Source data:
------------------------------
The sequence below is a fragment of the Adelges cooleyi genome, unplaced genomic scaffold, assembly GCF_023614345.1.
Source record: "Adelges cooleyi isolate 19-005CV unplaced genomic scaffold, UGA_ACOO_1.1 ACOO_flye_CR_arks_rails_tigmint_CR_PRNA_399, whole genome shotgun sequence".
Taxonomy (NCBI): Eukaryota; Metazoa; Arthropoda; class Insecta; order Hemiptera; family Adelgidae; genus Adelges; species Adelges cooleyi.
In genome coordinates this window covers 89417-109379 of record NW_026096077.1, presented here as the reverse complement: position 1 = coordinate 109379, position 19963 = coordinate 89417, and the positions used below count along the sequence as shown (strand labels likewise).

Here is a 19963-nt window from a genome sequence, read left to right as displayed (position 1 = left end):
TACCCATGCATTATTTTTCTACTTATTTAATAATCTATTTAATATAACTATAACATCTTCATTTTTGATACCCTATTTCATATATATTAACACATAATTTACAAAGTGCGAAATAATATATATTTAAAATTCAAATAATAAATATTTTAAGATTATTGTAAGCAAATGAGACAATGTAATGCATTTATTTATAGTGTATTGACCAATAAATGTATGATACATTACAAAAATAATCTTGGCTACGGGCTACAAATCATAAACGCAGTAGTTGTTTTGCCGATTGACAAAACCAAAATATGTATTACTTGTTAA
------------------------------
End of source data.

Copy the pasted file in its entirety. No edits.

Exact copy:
The sequence below is a fragment of the Adelges cooleyi genome, unplaced genomic scaffold, assembly GCF_023614345.1.
Source record: "Adelges cooleyi isolate 19-005CV unplaced genomic scaffold, UGA_ACOO_1.1 ACOO_flye_CR_arks_rails_tigmint_CR_PRNA_399, whole genome shotgun sequence".
Taxonomy (NCBI): Eukaryota; Metazoa; Arthropoda; class Insecta; order Hemiptera; family Adelgidae; genus Adelges; species Adelges cooleyi.
In genome coordinates this window covers 89417-109379 of record NW_026096077.1, presented here as the reverse complement: position 1 = coordinate 109379, position 19963 = coordinate 89417, and the positions used below count along the sequence as shown (strand labels likewise).

Here is a 19963-nt window from a genome sequence, read left to right as displayed (position 1 = left end):
TACCCATGCATTATTTTTCTACTTATTTAATAATCTATTTAATATAACTATAACATCTTCATTTTTGATACCCTATTTCATATATATTAACACATAATTTACAAAGTGCGAAATAATATATATTTAAAATTCAAATAATAAATATTTTAAGATTATTGTAAGCAAATGAGACAATGTAATGCATTTATTTATAGTGTATTGACCAATAAATGTATGATACATTACAAAAATAATCTTGGCTACGGGCTACAAATCATAAACGCAGTAGTTGTTTTGCCGATTGACAAAACCAAAATATGTATTACTTGTTAA